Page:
A few seconds pass and she starts yelling.

“It’s me! Your daughter! I love you.”  She’s either horrified by my presence or saying hello.

Hard to tell.

Mom’s roommate is in the room. I’ll call her Margie, though that’s not her real name.

“Hey Margie, how are you? Have you been taking care of my mom?”

“Oh, sure.”

I don’t want to stay too long, it’s already 9:00 a.m. and I’m late for work. I rub mom’s head until she falls asleep again……………………………. I look at Margie and ask her to take care of my mom.

She obliges, of course.

I walk outside, talk with some of the caregivers, get in my car and drive to the office.

Just your typical Monday morning.

>>Flickr pic by Run Dorkas Run

Life After My Demented Mom or A New Year: Time To Think On Death

Clock Work / martinak15

Clock Work / martinak15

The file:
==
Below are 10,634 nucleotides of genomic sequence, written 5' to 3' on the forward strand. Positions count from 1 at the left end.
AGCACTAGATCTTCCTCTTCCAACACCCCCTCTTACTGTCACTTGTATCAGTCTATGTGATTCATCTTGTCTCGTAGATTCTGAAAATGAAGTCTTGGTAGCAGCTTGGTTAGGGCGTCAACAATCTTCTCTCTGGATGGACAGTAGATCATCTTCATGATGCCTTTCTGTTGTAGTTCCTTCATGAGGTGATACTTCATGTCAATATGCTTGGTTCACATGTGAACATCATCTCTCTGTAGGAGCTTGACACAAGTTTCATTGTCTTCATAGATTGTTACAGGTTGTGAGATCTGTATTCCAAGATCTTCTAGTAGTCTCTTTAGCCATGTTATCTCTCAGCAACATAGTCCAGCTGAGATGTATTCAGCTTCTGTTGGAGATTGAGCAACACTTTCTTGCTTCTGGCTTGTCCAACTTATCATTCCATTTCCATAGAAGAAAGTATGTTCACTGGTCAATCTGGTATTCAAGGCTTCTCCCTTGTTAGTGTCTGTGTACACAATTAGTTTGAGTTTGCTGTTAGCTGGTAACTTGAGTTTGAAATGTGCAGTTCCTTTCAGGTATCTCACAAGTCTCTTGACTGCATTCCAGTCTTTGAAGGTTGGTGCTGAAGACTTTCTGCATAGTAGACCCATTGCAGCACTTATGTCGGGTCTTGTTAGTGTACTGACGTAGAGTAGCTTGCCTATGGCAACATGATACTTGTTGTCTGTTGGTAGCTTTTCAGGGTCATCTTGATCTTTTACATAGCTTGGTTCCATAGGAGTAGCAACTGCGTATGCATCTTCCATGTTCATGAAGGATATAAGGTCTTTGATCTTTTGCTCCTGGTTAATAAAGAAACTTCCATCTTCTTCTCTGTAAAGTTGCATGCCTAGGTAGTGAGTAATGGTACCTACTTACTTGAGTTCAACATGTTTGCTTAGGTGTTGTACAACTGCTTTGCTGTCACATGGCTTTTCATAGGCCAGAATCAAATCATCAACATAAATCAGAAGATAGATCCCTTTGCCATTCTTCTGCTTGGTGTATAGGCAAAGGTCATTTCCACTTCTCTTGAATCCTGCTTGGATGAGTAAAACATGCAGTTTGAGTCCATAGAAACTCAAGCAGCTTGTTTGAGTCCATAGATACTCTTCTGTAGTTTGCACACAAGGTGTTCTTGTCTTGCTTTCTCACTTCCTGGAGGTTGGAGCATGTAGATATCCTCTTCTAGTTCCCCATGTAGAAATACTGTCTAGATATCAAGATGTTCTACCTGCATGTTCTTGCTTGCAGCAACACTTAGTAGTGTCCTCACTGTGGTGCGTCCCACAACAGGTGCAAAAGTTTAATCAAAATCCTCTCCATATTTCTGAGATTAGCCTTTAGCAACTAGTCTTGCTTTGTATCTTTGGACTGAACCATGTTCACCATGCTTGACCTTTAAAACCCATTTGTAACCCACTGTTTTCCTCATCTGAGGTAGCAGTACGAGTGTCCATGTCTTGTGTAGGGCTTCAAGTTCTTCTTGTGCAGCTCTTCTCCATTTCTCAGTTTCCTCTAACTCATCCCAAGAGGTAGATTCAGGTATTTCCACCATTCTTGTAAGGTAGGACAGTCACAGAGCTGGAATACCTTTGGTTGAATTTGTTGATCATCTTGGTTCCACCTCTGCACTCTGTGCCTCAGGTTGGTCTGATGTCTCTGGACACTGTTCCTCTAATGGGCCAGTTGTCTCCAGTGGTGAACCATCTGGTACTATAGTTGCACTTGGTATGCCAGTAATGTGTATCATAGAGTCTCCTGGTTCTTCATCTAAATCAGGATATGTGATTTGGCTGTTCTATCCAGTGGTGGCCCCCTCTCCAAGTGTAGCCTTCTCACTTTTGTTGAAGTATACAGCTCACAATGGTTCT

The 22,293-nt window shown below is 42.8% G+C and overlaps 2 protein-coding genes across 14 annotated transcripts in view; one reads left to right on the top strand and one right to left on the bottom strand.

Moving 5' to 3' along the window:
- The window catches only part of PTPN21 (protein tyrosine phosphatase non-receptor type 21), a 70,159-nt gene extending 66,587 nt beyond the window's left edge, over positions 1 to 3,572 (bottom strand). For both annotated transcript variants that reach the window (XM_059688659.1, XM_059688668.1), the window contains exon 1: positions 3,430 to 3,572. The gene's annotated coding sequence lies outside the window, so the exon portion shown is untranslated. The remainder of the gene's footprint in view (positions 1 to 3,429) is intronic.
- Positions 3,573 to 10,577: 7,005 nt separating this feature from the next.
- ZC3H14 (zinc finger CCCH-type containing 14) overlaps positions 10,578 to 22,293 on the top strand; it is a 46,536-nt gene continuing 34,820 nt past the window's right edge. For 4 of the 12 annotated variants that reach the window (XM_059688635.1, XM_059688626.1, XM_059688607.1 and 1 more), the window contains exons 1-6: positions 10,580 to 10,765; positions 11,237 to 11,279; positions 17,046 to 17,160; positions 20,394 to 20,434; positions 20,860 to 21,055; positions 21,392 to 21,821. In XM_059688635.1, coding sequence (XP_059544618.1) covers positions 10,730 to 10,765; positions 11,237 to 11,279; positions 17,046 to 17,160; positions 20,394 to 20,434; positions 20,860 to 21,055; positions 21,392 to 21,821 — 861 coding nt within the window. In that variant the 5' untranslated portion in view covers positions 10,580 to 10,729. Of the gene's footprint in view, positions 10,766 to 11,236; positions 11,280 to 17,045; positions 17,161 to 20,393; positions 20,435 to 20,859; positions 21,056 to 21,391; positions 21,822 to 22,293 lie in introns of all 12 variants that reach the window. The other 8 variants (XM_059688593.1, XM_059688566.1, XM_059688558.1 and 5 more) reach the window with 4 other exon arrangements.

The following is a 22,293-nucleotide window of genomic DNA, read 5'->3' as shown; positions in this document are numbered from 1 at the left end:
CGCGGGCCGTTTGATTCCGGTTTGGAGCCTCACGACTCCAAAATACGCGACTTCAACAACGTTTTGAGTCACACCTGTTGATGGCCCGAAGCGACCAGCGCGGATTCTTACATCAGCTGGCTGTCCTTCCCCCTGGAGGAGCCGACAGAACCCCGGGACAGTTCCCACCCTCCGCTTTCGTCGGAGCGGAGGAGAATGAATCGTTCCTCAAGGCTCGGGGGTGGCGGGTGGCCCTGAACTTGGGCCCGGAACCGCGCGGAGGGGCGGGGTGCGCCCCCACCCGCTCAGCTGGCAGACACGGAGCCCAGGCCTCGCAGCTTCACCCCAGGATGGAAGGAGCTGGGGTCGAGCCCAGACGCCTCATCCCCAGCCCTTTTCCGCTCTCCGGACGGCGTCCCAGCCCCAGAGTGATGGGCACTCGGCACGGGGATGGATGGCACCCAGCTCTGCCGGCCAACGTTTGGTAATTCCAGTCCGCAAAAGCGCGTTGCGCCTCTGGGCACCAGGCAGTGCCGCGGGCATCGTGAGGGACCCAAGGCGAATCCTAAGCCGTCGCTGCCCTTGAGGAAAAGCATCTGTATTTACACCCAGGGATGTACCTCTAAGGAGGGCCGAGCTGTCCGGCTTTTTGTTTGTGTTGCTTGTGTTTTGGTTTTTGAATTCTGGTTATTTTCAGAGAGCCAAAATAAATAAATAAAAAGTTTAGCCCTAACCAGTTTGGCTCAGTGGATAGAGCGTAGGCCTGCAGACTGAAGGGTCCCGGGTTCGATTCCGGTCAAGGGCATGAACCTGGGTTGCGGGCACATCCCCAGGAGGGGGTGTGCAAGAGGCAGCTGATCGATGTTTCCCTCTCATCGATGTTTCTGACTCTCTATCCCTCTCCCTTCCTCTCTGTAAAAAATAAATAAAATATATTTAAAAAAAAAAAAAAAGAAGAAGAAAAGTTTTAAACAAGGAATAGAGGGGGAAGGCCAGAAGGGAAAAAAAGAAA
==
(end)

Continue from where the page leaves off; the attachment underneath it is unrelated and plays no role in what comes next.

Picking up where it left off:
It’s another year.

And I am trying to be optimistic about 2013 — optimism is not my strong suit — mostly because, at this point (knock on wood…… the gods can be very cruel), the worst thing that could happen is that she finally passes away………………….

She must be close. She can’t walk. She can’t talk. She yells. When she’s not yelling, she sleeps.

I’ve been thinking more about death and dying. What will it be like when she sips her last breath? Will I feel her soul leave her body? Will she die in her sleep? If she dies in her sleep, will something wake me up? Will I feel her departure? Or, will her organs slowly shut down? When will I finally hear the words, “she’s actively dying?”

My lovely yoga teacher Lea suggested I read The Tibetan Book of the Dead. It’s not what you think. This isn’t some exercise in the macabre. I just want to be ready. To use Lea’s words, I want to “hold the space” when that time comes. I want to be with my mom when she’s “actively dying.” I want to hold the space. I want to help guide her on her journey to wherever she goes.

(She is a saint and, no doubt, will live in paradise)

I want to make her passing as peaceful as possible.

For her.

For me.

And then  my life will start over again.

Who am I without My Demented Mom?

There’s a lot to contemplate in 2013.

>>Flickr pic by martinak15